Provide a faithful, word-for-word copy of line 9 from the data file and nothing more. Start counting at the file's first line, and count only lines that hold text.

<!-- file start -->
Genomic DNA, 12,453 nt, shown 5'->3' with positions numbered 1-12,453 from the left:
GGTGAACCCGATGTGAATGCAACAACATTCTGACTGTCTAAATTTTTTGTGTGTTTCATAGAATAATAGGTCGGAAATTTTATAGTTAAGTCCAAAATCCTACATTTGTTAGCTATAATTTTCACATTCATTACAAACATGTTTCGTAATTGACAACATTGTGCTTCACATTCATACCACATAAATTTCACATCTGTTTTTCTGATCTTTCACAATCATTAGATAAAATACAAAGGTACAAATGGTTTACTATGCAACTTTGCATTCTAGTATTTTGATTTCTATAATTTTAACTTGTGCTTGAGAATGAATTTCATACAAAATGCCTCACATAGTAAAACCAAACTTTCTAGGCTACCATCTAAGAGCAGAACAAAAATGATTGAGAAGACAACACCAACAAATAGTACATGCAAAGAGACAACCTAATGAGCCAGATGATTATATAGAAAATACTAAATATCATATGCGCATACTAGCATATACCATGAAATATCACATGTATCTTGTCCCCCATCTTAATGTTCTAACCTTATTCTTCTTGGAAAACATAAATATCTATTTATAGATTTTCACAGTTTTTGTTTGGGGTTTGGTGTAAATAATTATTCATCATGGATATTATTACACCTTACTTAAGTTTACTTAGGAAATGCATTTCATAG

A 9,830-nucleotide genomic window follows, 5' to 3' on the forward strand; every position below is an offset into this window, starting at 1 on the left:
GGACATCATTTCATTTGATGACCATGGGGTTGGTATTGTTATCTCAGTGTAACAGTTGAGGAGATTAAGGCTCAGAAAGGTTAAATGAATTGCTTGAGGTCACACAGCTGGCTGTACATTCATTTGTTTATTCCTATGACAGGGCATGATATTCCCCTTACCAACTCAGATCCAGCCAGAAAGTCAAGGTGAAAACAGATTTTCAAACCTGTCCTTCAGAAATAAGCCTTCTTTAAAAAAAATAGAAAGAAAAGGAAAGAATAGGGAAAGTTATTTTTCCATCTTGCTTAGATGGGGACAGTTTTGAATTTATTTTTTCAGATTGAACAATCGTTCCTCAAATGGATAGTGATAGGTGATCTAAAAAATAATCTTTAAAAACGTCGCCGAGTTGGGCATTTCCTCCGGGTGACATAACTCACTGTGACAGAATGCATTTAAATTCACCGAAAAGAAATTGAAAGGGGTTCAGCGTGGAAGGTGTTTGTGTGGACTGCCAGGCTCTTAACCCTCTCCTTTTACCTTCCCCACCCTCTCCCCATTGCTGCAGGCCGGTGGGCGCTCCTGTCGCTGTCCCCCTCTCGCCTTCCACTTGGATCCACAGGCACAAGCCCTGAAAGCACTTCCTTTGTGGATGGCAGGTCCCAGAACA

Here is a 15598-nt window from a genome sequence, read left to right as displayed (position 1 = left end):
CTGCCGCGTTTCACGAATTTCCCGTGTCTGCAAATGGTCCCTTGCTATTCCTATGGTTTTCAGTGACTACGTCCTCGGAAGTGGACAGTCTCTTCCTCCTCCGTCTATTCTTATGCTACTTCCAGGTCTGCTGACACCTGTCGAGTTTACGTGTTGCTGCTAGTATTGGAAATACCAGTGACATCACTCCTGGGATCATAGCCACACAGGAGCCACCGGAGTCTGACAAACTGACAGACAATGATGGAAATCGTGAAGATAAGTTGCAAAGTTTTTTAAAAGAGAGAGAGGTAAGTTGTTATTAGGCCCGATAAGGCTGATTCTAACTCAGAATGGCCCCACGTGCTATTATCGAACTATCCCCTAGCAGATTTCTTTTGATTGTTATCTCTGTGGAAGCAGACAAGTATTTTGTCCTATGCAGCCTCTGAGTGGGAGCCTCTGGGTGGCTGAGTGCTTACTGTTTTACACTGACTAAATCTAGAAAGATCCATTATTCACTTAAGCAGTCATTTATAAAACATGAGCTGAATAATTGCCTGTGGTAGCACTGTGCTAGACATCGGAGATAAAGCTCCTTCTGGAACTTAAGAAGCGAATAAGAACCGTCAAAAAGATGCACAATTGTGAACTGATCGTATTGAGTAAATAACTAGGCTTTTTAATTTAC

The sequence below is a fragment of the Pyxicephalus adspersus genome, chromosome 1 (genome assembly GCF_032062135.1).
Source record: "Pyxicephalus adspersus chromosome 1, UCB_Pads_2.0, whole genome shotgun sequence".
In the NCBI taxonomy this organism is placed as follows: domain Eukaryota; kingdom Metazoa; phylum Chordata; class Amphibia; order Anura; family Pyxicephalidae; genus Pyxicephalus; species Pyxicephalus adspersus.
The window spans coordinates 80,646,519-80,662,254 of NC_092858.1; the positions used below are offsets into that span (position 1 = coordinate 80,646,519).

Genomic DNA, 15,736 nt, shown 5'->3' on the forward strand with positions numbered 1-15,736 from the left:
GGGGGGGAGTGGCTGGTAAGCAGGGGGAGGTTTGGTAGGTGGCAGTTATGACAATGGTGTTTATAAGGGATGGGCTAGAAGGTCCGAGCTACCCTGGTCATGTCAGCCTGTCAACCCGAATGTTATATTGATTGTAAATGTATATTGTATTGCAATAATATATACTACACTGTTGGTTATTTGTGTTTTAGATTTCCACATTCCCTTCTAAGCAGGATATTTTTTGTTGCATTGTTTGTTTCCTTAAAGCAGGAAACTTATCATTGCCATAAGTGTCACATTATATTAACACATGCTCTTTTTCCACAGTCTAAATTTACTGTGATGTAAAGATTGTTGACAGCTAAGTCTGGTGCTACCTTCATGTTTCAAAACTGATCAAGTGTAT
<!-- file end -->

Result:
In the NCBI taxonomy this organism is placed as follows: domain Eukaryota; kingdom Metazoa; phylum Chordata; class Amphibia; order Anura; family Pyxicephalidae; genus Pyxicephalus; species Pyxicephalus adspersus.